Seismic Moment

Seismic moment is a quantity that combines the area of the rupture and the amount of fault offset with a measure of the strength of the rocks - the shear modulus.

Seismic Moment = (Shear Modulus) x (Rupture Area) x (Fault Offset)

Usually we measure the moment directly from seismograms, since the size of the very long-period waves generated by an earthquake is proportional to the seismic moment. The physical units of seismic moment are force x distance, such as newton-meter or dyne-centimeter. These are the same units as energy, but we use the explicit N-m or dyne-cm forms to distinguish the physical character of the quantity as a moment.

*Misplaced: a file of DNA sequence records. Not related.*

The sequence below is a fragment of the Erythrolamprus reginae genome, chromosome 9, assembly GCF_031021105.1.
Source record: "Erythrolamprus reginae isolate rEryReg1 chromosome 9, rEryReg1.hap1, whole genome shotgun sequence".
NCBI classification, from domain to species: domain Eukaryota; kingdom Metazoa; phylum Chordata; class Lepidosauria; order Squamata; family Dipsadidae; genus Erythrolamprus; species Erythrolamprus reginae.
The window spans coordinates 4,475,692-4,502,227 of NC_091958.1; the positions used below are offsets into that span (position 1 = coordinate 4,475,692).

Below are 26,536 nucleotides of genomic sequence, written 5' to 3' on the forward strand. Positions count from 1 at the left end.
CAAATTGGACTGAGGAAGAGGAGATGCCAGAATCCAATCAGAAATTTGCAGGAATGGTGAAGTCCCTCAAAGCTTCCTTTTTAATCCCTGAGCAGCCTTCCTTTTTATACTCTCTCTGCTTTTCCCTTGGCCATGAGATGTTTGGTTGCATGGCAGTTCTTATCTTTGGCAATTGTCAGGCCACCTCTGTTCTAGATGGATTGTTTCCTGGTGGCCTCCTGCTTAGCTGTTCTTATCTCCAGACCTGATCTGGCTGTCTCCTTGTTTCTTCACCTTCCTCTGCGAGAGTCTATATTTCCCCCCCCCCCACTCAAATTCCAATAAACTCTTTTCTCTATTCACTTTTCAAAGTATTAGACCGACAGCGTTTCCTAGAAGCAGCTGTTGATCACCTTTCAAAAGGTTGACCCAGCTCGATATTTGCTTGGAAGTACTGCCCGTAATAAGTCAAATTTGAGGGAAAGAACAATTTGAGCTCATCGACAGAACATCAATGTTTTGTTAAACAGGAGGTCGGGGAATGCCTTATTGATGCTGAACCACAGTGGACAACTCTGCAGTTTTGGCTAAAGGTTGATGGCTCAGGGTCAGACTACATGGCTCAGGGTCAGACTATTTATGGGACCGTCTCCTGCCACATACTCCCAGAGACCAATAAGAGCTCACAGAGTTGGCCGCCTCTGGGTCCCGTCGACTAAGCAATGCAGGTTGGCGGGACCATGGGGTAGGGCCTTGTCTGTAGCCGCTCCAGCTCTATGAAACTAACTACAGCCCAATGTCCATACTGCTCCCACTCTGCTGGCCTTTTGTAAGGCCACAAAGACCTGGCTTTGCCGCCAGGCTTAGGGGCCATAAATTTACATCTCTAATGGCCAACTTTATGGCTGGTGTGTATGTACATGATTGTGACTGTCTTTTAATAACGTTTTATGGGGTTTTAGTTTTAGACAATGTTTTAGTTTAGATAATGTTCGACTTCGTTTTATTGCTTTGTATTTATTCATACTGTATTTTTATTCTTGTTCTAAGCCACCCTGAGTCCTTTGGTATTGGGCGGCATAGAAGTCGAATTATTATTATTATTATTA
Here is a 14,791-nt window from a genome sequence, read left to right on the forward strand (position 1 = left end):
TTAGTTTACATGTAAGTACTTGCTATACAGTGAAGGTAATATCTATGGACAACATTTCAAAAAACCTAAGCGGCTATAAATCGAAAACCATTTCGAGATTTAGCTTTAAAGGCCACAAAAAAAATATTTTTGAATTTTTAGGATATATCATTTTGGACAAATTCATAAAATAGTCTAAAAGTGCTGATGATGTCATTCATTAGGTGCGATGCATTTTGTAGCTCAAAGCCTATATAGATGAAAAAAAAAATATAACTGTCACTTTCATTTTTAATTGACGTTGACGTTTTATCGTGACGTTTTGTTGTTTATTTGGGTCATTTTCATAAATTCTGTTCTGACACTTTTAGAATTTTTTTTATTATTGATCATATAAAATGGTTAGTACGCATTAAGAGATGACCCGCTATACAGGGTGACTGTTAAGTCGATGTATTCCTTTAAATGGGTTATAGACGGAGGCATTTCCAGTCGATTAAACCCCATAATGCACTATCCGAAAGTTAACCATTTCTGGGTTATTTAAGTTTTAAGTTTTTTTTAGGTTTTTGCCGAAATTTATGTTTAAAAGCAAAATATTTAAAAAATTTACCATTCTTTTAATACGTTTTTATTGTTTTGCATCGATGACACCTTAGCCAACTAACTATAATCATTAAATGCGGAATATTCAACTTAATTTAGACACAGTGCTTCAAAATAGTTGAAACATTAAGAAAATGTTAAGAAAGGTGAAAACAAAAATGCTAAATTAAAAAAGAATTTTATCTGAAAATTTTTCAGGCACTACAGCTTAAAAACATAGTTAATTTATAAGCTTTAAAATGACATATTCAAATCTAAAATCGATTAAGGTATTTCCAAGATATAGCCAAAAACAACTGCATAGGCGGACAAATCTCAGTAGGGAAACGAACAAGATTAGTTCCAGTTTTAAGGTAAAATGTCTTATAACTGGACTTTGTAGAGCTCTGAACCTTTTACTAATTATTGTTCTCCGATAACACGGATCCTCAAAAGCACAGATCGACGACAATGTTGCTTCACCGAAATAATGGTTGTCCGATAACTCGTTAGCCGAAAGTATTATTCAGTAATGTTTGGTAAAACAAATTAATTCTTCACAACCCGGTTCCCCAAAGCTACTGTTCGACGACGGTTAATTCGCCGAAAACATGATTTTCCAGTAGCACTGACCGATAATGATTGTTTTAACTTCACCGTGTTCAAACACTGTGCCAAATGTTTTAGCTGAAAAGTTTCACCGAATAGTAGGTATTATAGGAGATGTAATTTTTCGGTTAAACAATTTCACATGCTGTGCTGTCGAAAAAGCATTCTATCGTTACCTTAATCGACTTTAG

For scientific studies, the moment is the preferred measure we use to compare earthquake size since it has fewer limitations than the magnitudes, which often reach a maximum value (we call that magnitude saturation).

To compare seismic moment with magnitude we use a formula constructed by Hiroo Kanamori of the California Institute of Technology:

Mw = log10(Seismic Moment)/1.5 - 10.7

where the units of the moment are in dyne-cm. We call Mw the moment magnitude. Note that moment is often reported in N-m (newton-meters), to convert to dyne-cm, multiply the N-m value by 107.

For more information, please see the list of Seismology Texts or the list of popular-science books on earthquake science.